Delete
    2. Gene,

      Assuming you aren't currently looking at it, your knowledge that there is a tree in your garden in exactly the same as your knowledge that there will be a tree there five minutes from now (e.g. you were out gardening half an hour ago and there was a tree there).

      Delete
    3. Right. But I was meant when I am currently looking at it, which I was at that moment.

      Delete
    4. Okay, but do you think you only know there is a tree in your garden when you are actually looking at it?

      Delete
    5. You can never have empirical knowledge of objects outside yourself in the present.

      Your knowledge is constrained to events that took place in the past, no sooner than t = distance / speed of light.

      In this way, you inferring that the tree you were looking at half an hour ago is still there, is the same inference as looking at the tree outside your window from a distance of 20 feet or whatever.

      You are still making a judgment that what occurred in the past is still occurring.

      Delete
    6. Vito:

      1) I understand why you say this. But I believe you are wrong: You have mistaken the world of physics for the real world, whereas it is merely an abstraction from the real world.

      2) Even if it were true, it hardly vitiates my point: The fact that light bounced off the tree a millionth of a second ago (or whatever) is hardly the same as having seen it 30 minutes ago! In 30 minutes, the wind could have toppled the tree, a forest fire could have burned it down, a lumberjack could have felled it, or plant thieves dug it up. None of these things could have happened in the miniscule fraction of a second since the light left it.

      And I could have been sitting on it.

      Delete
    7. Blackadder, of course not. But they are still different sorts of knowing. One is immediate, that other is the idea, "Yeah, it is probably still there." (But it might not be!)

      Delete
    8. 1) Physics IS an explanation of the real world! It is a real world fact that it takes time for light to travel from an object to your eye, and as such, it is a real world fact you are always looking at past events.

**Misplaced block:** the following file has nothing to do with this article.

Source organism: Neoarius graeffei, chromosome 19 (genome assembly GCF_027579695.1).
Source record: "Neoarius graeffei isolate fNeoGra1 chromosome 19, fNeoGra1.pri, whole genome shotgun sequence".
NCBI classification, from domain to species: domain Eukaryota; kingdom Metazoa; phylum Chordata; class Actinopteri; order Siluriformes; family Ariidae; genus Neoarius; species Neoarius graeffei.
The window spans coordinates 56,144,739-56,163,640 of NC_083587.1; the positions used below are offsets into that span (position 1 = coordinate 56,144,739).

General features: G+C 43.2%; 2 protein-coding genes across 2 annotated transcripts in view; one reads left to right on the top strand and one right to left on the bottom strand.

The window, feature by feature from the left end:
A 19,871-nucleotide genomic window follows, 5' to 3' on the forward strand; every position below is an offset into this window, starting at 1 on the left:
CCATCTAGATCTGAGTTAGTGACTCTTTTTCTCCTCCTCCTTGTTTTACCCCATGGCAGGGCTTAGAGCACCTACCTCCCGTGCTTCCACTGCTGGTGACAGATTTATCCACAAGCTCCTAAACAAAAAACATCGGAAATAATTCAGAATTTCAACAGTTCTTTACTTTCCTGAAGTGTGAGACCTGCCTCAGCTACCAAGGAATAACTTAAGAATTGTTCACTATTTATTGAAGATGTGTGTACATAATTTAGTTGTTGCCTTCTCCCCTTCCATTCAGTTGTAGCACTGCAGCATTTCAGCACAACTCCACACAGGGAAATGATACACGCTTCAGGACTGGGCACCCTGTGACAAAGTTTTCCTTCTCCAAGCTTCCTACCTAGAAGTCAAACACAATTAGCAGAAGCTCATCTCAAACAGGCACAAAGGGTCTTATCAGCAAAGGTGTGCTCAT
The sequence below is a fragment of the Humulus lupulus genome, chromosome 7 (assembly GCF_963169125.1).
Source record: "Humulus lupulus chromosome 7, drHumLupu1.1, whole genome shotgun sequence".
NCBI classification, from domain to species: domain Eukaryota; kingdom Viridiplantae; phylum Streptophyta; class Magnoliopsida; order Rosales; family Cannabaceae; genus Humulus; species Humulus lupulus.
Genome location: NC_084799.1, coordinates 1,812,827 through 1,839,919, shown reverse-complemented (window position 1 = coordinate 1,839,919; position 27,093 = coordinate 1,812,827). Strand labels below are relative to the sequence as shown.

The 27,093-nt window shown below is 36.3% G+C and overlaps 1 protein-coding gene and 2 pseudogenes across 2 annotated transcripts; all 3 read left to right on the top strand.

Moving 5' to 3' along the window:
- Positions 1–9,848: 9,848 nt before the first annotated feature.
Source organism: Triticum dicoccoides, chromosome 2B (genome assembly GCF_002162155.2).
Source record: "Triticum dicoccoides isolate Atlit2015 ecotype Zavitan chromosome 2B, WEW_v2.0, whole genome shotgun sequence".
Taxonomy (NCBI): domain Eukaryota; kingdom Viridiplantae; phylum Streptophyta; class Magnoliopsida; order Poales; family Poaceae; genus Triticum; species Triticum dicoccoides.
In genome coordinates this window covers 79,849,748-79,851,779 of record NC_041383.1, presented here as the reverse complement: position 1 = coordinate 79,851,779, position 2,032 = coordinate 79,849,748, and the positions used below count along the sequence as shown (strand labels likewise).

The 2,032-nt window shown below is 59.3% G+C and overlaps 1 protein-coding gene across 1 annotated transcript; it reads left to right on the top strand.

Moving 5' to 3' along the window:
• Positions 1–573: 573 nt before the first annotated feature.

2) The probability that a tree will cease being upright within the time frame of one millionth of a second is mind bogglingly lower than 30 minutes, but it's still positive, due to the real world fact of quantum fluctuations, whose theory matches empirical events to such accuracy, that it would be like measuring the width of North America to an accuracy of a single human hair. The fact that the probability is so much lower in the one millionth of a second scenario doesn't detract from my point that you are always observing past events, never current events as you incorrectly claimed.

      Delete
    9. 1) That physics describes an abstract world drained of everything but pure quantity, and not the real world, was pointed out, for instance, by Bertrand Russell.

      2) You are defining what is the present using the abstraction of physics. I define it per the real world of experience: the present is what I experience now.

      And in any case, my point here is that my *knowledge* of the tree being there is very different even if I were to accept your view of what the present is. The chance of it quantum fluctuating out of existence is so low that it has never happened. If I saw it "a millionth of a second ago" (as you contend) I can still count on it being there now. But over a period of 30 minutes, trees really do cease to exist, all the time.

      Delete
    10. And Vito, I thought I remembered this, but you are not even right per physics:

      "It follows from Albert Einstein's Special Theory of Relativity that there is no such thing as absolute simultaneity. When care is taken to operationalise "the present", it follows that the events that can be labeled as "simultaneous" with a given event, can not be in direct cause-effect relationship. Such collections of events are perceived differently by different observers. Instead, when focusing on "now" as the events perceived directly, not as a recollection or a speculation, for a given observer "now" takes the form of the observer's past light cone." -- Wikipedia

      Relativity defines "now" as my past light cone, so per relativity even, I certainly am looking at the tree in the present.

      Delete
    11. for a given observer "now" takes the form of the observer's past light cone

      To be fair, this only applies to those relying solely on intrinsic observations. An extrinsic observer/deity may well have a preferred choice of spacelike hypersurface containing your position which he considers to be "the present".

      Delete
    12. 'An extrinsic observer/deity may well have a preferred choice of spacelike hypersurface containing your position which he considers to be "the present".'

      Yes, what is the present is relative to the observer. And I think Vito wants to declare a non-relative present.

      Delete